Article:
Fish For Breakfast
John 21:1-25 (& Matthew 5:1-11)
A friend of mine challenged me to do a sermon while cooking,
so I accept the challenge.
Today we’re having fish for breakfast.
And why not? Jesus did.
John, who always tells the best stories,
tells us how it happened.
It’s a few weeks after that first Easter;
Jesus has appeared to his beloved several times,
but still they don’t know what to do.
They’re scared, anxious, confused,
believing one day, doubting the next,
afraid to go out in public,
isolating at home.
Until Peter can’t take it anymore.
I imagine him sitting in a window,
looking out on the street below,
maybe a little depressed.
What is he going to do now?
They left everything they knew
and followed Jesus.
What does he have to go back to?
Maybe he thinks back to the first day he met Jesus:
they’d fished all night,
which was the best time to fish the Sea of Galilee,
and had nothing to show for it.
They were tired,
they just wanted to clean the nets and go home.
But up walks Jesus,
fresh as a daisy after a good night’s sleep,
and he’s fired up like a preacher,
and he needs a pulpit.
So he gets in with Simon Peter,
tells him to put out a way,
and preaches to the crowd on the beach.
Then he told Peter,
let’s go back out and catch some fish.
Dumb idea, wrong time of day,
but, hey, it’s Jesus,
easier to humor him than argue with him,
so Simon does it.
And they haul in the second biggest catch of Peter’s life.
Which is too much for Peter,
who falls on his knees,
and begs, not to follow Jesus,
but for Jesus to go away and leave him alone.
He doesn’t need this disruption in his life,
and he screams one of the best prayers of the bible:
Go away from me, Lord, for I am a sinful man!
Never one to take no for an answer, Jesus just says,
Do not be afraid; from now on you will be catching people.
Found this lovely fish yesterday,
so we’re going to
put a few more scores in the side,
take this paste of turmeric, garlic, crushed cilantro stems,
some white pepper, a little onion powder, some dried basil leaves,
and just enough olive oil to hold it together,
rub it over both sides,
toss a little fresh thyme inside on top of some sliced limes,
and stick it in the oven.
Back in a sec.
Simon Peter, sitting in that window,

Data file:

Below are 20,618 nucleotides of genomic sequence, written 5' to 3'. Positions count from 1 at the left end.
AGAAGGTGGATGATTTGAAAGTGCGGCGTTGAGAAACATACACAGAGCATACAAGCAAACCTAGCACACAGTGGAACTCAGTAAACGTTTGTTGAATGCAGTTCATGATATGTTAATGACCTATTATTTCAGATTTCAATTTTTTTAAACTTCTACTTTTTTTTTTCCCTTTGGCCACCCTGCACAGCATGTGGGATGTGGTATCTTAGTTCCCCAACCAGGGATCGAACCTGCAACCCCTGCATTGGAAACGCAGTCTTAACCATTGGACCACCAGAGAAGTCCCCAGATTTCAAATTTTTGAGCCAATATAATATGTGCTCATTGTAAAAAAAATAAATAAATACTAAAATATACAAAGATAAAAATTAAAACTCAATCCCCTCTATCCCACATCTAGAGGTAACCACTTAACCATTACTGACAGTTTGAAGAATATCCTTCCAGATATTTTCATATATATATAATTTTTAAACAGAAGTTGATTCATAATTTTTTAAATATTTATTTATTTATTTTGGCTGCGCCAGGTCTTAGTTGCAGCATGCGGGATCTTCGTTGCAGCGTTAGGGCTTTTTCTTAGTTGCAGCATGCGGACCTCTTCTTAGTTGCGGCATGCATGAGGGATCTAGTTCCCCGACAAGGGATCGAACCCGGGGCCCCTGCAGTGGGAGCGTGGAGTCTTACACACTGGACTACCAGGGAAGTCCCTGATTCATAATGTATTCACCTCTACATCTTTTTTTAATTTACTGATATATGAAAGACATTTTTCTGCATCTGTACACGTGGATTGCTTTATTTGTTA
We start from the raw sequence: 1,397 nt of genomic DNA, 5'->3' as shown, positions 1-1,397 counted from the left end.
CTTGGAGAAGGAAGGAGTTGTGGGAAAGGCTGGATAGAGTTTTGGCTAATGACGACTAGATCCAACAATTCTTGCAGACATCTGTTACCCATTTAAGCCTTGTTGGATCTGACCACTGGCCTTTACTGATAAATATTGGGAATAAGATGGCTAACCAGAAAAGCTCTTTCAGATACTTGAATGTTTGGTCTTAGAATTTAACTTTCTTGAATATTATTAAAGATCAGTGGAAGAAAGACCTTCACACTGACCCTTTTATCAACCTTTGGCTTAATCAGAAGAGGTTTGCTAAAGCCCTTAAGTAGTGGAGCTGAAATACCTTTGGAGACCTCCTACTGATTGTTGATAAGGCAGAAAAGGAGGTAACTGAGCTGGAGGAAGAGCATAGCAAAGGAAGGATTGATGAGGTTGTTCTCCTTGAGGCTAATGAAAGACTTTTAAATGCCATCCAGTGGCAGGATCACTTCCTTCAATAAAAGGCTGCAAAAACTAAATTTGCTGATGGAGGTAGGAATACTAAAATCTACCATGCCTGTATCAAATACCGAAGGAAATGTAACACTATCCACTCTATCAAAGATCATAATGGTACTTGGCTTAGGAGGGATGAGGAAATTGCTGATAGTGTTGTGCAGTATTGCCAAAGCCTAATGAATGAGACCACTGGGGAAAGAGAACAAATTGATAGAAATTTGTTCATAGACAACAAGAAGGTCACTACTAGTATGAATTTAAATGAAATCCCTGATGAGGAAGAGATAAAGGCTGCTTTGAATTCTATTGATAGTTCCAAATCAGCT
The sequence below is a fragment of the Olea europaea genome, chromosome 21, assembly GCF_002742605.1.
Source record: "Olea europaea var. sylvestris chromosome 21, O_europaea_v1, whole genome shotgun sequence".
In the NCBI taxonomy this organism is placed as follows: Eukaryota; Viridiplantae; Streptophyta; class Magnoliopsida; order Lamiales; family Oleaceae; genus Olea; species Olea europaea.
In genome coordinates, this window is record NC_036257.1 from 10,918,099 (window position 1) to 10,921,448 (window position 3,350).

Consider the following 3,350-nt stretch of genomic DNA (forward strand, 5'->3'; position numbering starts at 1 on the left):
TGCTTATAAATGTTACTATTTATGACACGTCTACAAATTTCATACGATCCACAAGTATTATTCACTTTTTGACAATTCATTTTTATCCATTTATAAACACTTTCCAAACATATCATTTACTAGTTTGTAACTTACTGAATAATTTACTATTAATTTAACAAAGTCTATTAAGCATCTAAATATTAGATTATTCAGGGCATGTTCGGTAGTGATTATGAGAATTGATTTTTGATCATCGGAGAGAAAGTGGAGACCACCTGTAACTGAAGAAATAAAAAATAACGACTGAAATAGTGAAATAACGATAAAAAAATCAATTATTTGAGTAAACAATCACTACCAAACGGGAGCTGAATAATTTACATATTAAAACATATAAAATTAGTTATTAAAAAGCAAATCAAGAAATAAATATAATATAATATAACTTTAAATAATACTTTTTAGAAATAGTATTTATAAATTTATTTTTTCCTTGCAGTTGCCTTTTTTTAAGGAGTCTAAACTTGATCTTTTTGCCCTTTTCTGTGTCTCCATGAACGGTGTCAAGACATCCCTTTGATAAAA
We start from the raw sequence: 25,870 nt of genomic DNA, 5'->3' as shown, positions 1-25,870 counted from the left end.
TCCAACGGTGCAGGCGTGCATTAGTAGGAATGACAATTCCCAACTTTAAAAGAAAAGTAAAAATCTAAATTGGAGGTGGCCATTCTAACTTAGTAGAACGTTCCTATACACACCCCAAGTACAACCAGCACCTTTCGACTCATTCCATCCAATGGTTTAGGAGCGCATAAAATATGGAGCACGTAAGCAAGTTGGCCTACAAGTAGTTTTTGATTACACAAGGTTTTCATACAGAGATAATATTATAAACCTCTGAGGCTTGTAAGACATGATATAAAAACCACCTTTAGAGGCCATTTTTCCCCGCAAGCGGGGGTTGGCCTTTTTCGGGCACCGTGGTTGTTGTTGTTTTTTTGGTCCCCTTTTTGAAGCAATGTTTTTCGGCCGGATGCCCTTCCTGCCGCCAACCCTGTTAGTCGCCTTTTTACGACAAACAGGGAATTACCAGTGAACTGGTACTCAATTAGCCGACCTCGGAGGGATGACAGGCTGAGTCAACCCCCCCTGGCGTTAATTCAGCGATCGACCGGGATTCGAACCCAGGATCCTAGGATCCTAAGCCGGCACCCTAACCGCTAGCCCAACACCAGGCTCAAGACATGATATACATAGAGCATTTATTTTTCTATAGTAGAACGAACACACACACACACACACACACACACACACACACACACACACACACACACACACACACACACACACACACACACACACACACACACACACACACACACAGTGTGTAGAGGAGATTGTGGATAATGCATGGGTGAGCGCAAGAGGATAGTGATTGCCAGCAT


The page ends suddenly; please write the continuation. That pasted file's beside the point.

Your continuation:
life disrupted once again,
pensive on a sea breeze,
out of the blue announces,
I’m going fishing,
grabs his gear, and heads for the door.
What else can he do?
Fishing is all he knows,
the sea has always been his solitude.
Four or five other disciples chime in,
Just let me grab some sunscreen.
And they do it—they just go fishing.
And they fail;
they don’t catch a thing—nothing.
Just after daybreak,
the worst thing that can happen to a luckless angler, happens.
There’s this guy on the shore,
asking if they’ve caught anything;
and worse yet,
he starts offering advice.
Throw the net on the right side, he says;
right or left, what’s the difference?
But easier to humor him.
And they haul in the biggest catch of Simon Peter’s life.
Impetuous Peter drops everything,
jumps in the sea,
leaves all the work to the others,
and swims to Jesus.
He’s not going to let him get away this time.
He wants answers,
he wants promises,
he wants Jesus.
Jesus, who always did like a good meal,
has a fire going,
and probably like he used to do, says,
“You guys sit back; I’ll cook this morning.”
Fish for breakfast.
But for Peter,
it’s the hardest meal he’s ever had to swallow.
The man he denied three times is feeding him.
And in that quiet moment,
when everybody else pushes back from the table,
satisfied and satiated,
Jesus turns to Peter and says,
Simon, son of John, do you love me more than these?
Does he even look up,
when he answers,
Yes, Lord; you know that I love you.
Feed my sheep, Jesus says.
A second time Jesus asks, Do you love me.
Yes, Lord! Just drop it.
Tend my sheep, Jesus says.
A third time:
Do you love me?
How can there not be tears in his eyes
when Peter stammers,
Lord, you know everything; you know that I love you.
Follow me, Jesus says.
I love that that the resurrected Christ
keeps hunting down these hapless, discouraged disciples
and feeds them.
And sends them.
I think that all too often,
maybe especially these days,
we think our mission is to hold worship services for ourselves;
Worship feeds us,
we are hungry for it,
we long for each other
and to taste again God with us, God for us.
But worship is not our mission.
That’s why we spend very little time at it;
an hour or so,
and then we kick everybody out:
Go in peace, serve the Lord, remember the poor, share the good news.
The resurrected Christ sends us out into the world,
where we spend most of our lives,
to love and serve our neighbor—
what James calls, religion, pure and undefiled (James 1:27).
And that’s our mission:
Feed my sheep.
Feed the hungry.
Be a blessing to the poor
(and a thorn in side of the rich and the powerful).
Love and forgive.
Learn patience and grace with the faults of others,
and the failures of your own.
Make kindness a way of life.
And if ever you get the chance,
preach the good news
of the God who longs to feed us
as much as we long to be fed.
Fish for people
(remembering they are not trophies,
they are God’s beloved).
Here we go,
take a look at that.
Smells so good.
We’re going to serve that with a little coconut rice,
something green and fresh,
maybe some fruit.
This isn’t going to get me a cooking show,
but it’s going to be delicious.